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In order to make sound public health decisions, clinical evidence is essential. We must synthesize an array of different types of information from diverse sources, to produce the best estimates of the health consequences and economic costs of different interventions and programs. The scarcity of real world data on malaria case management limits confidence in the current model’s outputs.

 

Overview

The Case for Investment in Malaria

The Center for Health Decision Science, a school-wide center at the Harvard T.H. Chan School of Public Health, aims to inform health policies and practices by integrating scientific evidence with explicit consideration of individual and societal values. The goal is to improve critical outcomes including mortality, quality of life, and cost.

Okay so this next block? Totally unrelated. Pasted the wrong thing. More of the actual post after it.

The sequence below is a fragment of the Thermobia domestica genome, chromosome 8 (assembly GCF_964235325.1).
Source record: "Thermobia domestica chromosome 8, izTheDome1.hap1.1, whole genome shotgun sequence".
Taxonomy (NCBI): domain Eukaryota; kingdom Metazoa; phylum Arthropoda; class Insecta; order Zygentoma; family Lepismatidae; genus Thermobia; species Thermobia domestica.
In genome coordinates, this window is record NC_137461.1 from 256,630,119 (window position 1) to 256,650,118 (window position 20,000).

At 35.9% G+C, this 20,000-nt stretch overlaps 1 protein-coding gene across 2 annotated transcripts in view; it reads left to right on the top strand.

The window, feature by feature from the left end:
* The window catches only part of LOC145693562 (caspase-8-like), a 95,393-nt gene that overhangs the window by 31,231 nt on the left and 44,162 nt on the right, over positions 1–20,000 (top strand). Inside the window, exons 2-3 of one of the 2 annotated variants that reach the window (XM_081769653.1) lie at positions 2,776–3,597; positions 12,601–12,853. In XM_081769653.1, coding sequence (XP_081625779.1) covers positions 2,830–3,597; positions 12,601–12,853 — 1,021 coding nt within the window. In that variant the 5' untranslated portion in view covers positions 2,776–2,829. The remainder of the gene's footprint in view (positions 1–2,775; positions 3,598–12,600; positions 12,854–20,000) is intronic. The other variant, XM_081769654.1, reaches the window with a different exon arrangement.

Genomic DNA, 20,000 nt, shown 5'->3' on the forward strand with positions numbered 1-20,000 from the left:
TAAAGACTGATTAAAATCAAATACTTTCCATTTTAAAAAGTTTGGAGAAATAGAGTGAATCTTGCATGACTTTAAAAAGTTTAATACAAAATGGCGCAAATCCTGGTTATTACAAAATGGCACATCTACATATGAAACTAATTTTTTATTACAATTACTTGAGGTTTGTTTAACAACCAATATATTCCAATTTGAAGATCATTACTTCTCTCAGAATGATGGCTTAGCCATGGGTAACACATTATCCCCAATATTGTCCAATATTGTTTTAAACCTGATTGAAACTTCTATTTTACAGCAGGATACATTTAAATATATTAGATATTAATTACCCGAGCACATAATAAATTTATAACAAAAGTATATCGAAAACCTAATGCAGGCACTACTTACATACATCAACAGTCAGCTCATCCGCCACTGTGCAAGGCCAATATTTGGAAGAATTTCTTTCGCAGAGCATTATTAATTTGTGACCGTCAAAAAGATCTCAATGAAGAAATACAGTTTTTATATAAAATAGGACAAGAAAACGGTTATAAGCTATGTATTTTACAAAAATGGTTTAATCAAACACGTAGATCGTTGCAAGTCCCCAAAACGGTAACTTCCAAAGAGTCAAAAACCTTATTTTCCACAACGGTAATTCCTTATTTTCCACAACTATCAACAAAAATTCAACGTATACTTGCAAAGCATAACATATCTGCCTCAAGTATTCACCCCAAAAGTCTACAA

This work, together with the efforts of faculty and students at the Harvard Business School, can provide a better understanding of the total investment required to address the malaria challenge. This business case for investment can be a tool to address the complexity of issues involved, and facilitate alignment on priorities among key stakeholders, such as global communities, businesses, state leaders, and donors.

 

World Malaria Day: Sustaining Success and Saving Lives

Malaria is preventable, treatable and curable. Yet it continues to have a devastating impact across Africa. For more than a decade, ExxonMobil has been working to help drive lasting change and build a better future for communities in the region by investing in the fight against malaria.